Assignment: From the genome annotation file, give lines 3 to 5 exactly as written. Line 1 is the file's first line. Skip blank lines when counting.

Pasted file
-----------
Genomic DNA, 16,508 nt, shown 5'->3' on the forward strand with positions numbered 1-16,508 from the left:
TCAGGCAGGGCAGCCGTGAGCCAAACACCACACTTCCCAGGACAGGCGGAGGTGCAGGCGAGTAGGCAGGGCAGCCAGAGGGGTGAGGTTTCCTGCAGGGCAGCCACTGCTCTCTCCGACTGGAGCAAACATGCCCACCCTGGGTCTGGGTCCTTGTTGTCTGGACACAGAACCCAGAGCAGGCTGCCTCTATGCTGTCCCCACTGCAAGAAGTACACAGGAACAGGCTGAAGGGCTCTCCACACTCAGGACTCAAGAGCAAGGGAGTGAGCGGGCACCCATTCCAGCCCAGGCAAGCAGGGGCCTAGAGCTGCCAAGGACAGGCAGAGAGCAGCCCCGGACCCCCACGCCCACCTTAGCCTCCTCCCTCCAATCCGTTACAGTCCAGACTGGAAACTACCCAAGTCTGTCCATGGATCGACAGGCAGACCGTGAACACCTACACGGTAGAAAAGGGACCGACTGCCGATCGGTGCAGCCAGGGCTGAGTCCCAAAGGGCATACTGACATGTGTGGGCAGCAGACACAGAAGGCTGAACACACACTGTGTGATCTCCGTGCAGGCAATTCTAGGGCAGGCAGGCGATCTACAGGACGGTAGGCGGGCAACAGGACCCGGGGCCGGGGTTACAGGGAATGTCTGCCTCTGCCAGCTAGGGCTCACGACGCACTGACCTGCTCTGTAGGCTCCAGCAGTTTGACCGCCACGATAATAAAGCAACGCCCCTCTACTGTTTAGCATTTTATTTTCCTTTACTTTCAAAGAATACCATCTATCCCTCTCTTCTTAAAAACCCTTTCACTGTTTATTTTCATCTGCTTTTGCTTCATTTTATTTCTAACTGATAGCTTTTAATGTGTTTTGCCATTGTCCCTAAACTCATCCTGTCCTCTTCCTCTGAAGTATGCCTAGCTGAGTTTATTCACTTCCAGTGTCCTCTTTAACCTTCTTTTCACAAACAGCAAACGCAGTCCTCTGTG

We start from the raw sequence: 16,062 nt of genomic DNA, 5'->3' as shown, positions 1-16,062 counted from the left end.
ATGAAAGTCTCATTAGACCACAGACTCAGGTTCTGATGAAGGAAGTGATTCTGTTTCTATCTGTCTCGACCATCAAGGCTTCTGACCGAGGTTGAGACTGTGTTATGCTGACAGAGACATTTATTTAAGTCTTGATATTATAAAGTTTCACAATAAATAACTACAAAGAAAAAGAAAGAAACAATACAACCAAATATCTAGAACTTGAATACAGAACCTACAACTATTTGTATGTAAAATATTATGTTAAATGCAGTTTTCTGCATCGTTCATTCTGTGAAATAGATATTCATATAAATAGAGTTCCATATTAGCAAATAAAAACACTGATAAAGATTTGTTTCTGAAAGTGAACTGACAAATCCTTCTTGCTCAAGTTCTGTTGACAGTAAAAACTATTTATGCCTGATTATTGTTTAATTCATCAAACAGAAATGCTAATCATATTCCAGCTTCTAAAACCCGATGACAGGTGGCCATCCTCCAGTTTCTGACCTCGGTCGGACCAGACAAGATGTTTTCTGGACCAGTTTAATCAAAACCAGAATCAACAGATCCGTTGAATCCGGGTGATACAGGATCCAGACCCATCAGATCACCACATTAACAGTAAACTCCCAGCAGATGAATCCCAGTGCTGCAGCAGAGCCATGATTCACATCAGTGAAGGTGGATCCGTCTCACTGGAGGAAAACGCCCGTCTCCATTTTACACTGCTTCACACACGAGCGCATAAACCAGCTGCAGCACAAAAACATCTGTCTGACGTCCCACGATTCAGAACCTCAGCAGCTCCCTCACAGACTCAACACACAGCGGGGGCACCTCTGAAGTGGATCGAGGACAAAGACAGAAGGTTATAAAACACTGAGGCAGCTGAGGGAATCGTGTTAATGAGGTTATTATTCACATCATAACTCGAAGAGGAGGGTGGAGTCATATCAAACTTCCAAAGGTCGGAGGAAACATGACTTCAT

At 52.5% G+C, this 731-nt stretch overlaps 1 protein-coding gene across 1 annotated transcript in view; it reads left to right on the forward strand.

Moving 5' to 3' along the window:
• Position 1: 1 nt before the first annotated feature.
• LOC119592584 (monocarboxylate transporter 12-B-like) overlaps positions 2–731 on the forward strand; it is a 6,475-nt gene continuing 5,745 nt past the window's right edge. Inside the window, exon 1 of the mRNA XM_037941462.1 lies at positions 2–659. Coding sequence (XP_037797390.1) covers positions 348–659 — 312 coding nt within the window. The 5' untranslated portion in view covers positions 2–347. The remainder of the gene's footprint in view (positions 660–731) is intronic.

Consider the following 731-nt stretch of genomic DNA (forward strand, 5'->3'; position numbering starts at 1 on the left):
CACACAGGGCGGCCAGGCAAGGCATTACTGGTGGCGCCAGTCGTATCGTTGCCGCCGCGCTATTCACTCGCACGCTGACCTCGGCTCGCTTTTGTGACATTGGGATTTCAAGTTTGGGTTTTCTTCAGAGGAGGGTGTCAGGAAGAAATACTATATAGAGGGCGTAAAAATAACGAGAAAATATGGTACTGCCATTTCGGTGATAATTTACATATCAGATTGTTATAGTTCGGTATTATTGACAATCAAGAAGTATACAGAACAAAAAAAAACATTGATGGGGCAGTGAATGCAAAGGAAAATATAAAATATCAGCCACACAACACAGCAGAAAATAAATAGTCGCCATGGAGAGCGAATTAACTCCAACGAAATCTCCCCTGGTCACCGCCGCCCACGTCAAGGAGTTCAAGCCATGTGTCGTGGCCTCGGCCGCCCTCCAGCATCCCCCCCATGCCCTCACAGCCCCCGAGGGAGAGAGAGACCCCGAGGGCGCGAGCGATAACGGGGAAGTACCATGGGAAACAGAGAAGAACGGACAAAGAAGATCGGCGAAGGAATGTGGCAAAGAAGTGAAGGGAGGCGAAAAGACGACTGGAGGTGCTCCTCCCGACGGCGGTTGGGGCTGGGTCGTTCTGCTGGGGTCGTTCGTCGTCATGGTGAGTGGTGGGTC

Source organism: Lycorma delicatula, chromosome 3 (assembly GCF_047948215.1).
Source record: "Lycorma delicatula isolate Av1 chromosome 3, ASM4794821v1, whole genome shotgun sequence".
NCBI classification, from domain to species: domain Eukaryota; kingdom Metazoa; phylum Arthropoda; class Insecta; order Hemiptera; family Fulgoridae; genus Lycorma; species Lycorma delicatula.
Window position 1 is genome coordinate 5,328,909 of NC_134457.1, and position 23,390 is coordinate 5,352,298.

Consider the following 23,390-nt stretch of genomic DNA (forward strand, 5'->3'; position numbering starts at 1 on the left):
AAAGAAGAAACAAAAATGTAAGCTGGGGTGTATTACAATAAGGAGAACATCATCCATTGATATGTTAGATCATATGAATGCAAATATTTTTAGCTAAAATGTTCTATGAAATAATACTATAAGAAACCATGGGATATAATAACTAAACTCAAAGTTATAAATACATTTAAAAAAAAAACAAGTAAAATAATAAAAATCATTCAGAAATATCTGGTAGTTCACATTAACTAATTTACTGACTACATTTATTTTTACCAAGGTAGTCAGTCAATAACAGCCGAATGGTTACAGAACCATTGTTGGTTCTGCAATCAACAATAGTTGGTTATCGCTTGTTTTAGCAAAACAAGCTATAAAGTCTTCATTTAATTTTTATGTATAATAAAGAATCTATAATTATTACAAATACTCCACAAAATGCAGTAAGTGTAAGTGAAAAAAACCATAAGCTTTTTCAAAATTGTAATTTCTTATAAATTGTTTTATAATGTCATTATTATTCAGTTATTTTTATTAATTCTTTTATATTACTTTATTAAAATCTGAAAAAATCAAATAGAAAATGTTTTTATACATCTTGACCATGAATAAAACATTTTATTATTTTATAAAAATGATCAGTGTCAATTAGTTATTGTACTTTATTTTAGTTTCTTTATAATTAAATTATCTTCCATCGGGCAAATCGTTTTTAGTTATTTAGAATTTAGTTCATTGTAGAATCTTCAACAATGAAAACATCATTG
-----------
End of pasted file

We start from the raw sequence: 16,062 nt of genomic DNA, 5'->3' as shown, positions 1-16,062 counted from the left end.
ATGAAAGTCTCATTAGACCACAGACTCAGGTTCTGATGAAGGAAGTGATTCTGTTTCTATCTGTCTCGACCATCAAGGCTTCTGACCGAGGTTGAGACTGTGTTATGCTGACAGAGACATTTATTTAAGTCTTGATATTATAAAGTTTCACAATAAATAACTACAAAGAAAAAGAAAGAAACAATACAACCAAATATCTAGAACTTGAATACAGAACCTACAACTATTTGTATGTAAAATATTATGTTAAATGCAGTTTTCTGCATCGTTCATTCTGTGAAATAGATATTCATATAAATAGAGTTCCATATTAGCAAATAAAAACACTGATAAAGATTTGTTTCTGAAAGTGAACTGACAAATCCTTCTTGCTCAAGTTCTGTTGACAGTAAAAACTATTTATGCCTGATTATTGTTTAATTCATCAAACAGAAATGCTAATCATATTCCAGCTTCTAAAACCCGATGACAGGTGGCCATCCTCCAGTTTCTGACCTCGGTCGGACCAGACAAGATGTTTTCTGGACCAGTTTAATCAAAACCAGAATCAACAGATCCGTTGAATCCGGGTGATACAGGATCCAGACCCATCAGATCACCACATTAACAGTAAACTCCCAGCAGATGAATCCCAGTGCTGCAGCAGAGCCATGATTCACATCAGTGAAGGTGGATCCGTCTCACTGGAGGAAAACGCCCGTCTCCATTTTACACTGCTTCACACACGAGCGCATAAACCAGCTGCAGCACAAAAACATCTGTCTGACGTCCCACGATTCAGAACCTCAGCAGCTCCCTCACAGACTCAACACACAGCGGGGGCACCTCTGAAGTGGATCGAGGACAAAGACAGAAGGTTATAAAACACTGAGGCAGCTGAGGGAATCGTGTTAATGAGGTTATTATTCACATCATAACTCGAAGAGGAGGGTGGAGTCATATCAAACTTCCAAAGGTCGGAGGAAACATGACTTCAT

At 52.5% G+C, this 731-nt stretch overlaps 1 protein-coding gene across 1 annotated transcript in view; it reads left to right on the forward strand.